(NNPA)—If you spend serious time watching cable news or reading newspapers, your sense of possibility will fall short in direct proportion. “News” is the primary reason so many people are fearful, anxious, stressed out or depressed. The newsmen’s adage, “If it bleeds, it leads” seems to be on steroids these days.
Following 9/11, psychologists recommended that children not be allowed to watch repeated footage of the attacks on the Twin Towers. Too many children were traumatized by repeated exposure to the same two horrendous images.
I suggest the same strategy for adults. Watch the news once, if you must, then turn it off. By allowing yourself to be repeatedly bombarded with bad news (real, rumored and possibly but-not-verifiably prophetic), you set yourself up to expect failure. And—as Henry Ford famously said—“Whether you think you can or think you can’t, you’re right!”
Gaze at yourself in the mirror after watching the news. Upsetting, right? You’ll likely bear the same troubling emotions for hours or days, turning nocturnal dreams into nightmares and daytime hours into exercises in “learned helplessness.” (Look it up. It ain’t pretty.)
What you focus on can disorder your mind, ruin your health and cause you to surrender every goal. So focus on your potential, not on your problems. As Mr. Spock observed, “There are always possibilities.” Build on yours. Stay in the game while others quit. Don’t let negative news or a crippled self-image derail you.
Rewrite your self-image. What you think of yourself is the result of what others (including the media) told you about yourself while you were still very young. Your self-image—your view of and attitude about your own value—were assembled while listening to a jumble of premature opinions. Some of the voices offered hope and light, praise and kudos. Others offered reproach and scenarios of unending hardship. Which of them have you adopted as your own?
Lots of things have, and will, affect your circumstances. Take a hard look at yourself. You’ll be amazed at what a powerhouse of potentiality you are.
Stop punishing yourself. Whatever you’re telling yourself about your future that’s scary, stop it. Where you are now is right where many other now-successful people started.
Re-engage. Connect with what gives you joy, what makes you sad, and what inspires you to do your very best. These are all clues to your calling.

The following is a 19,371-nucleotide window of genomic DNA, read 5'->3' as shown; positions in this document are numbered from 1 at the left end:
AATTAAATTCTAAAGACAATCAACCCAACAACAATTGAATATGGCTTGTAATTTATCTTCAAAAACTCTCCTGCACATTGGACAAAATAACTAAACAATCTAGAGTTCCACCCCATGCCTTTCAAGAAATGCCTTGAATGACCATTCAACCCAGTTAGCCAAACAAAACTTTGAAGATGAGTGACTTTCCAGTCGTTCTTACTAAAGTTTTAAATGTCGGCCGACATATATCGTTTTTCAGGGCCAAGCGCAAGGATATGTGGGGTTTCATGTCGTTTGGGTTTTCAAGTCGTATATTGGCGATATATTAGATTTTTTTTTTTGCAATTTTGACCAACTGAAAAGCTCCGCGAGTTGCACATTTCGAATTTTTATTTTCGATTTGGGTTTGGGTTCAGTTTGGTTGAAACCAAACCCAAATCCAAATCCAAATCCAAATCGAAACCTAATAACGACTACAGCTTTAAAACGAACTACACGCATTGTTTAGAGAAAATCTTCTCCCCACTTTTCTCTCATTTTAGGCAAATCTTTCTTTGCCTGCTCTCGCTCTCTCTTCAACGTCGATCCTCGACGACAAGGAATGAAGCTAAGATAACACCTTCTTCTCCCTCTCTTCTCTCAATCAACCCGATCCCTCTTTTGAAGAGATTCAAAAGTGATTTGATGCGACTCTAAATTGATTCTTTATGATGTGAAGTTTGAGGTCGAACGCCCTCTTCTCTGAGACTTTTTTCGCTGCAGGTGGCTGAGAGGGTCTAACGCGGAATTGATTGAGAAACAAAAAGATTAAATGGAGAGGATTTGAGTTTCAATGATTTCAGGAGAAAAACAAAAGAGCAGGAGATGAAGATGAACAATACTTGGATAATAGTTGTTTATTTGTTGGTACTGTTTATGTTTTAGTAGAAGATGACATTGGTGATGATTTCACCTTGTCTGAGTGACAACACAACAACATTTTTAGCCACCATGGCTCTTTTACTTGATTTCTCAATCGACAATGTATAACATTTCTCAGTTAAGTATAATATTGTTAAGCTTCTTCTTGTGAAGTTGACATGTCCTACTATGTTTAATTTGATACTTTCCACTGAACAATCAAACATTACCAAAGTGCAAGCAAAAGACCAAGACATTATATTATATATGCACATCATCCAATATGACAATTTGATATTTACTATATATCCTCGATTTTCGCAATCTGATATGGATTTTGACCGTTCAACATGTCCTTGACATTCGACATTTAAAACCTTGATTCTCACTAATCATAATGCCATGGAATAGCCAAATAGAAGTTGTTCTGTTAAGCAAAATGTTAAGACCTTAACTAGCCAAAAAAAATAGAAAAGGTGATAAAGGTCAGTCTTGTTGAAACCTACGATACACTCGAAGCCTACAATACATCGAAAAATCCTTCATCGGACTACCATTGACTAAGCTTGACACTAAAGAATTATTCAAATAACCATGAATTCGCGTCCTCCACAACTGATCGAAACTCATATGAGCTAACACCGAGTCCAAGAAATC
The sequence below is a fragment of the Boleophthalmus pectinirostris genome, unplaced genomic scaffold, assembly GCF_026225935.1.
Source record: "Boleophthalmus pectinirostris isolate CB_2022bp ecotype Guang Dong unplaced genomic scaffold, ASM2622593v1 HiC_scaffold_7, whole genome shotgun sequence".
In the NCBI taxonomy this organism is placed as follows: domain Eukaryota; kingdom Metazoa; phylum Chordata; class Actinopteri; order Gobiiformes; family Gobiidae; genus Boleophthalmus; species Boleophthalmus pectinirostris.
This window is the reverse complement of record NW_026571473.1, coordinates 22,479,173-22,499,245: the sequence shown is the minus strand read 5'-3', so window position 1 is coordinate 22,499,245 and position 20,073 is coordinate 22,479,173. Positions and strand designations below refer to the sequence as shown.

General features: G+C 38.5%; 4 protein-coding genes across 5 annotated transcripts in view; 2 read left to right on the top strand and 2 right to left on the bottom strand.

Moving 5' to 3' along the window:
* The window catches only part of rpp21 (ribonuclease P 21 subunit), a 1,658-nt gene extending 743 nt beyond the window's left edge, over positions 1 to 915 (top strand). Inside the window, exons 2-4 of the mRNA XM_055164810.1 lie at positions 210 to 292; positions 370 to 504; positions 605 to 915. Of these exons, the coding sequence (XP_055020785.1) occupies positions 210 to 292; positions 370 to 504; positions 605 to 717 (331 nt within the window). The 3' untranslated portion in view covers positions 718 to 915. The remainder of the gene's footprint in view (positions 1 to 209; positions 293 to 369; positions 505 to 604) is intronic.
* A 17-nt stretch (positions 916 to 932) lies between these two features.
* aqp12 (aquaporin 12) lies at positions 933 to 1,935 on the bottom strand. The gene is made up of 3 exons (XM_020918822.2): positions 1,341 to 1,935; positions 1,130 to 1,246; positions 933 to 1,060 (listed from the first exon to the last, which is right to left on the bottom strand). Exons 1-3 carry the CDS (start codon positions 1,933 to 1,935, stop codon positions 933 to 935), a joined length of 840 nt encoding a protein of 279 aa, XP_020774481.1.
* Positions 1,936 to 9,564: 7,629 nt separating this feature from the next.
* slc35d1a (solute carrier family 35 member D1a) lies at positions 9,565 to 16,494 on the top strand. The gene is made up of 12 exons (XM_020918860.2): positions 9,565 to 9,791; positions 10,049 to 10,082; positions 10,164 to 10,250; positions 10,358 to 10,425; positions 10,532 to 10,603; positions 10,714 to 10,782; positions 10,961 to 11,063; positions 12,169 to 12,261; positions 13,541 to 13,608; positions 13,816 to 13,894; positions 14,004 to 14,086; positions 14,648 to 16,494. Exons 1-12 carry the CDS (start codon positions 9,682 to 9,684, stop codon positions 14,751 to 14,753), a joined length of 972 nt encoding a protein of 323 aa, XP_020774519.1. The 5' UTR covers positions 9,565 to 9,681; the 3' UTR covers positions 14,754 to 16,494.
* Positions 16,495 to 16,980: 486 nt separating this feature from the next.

Write down what you do best and enjoy most that is of help to others then find ways to capitalize on it. Rediscovering your sense of mission will overcome any negative mindset. When you’re doing what you love, you’ll exist in harmony with yourself; there will be no nagging sense of lack or of loss.
To empower yourself, answer this question: “What have I always wanted to do that I haven’t done yet?” Make concrete plans to do it by taking the first step today, even if it’s just to write down your vision in detail and plan a way to make it happen.
Scary? You bet. Exchange your F.E.A.R (False Evidence Appearing Real) for all that’s likely to happen from the moment you commit to winning.
Keep a positive attitude, no matter what: Treat yourself to occasional extravagances, reconnect with family and friends, and update your wardrobe. Adopt a healthier lifestyle and celebrate the joy and freedom it gives you. Enrich your mind: read. Free your spirit: help someone or join a favorite cause.
Have realistic aspirations, adopt an attitude of gratitude, eat when you’re hungry, sleep when you’re tired, embrace fun forms of physical activity, learn to forgive, don’t be embarrassed to ask for help, and look at the big picture. When you do, you’ll find there’s a lot to smile about—right now!
(Dr. Farrah Gray can be reached via e-mail at firstname.lastname@example.org or his website at http://www.drfarrahgray.com/.)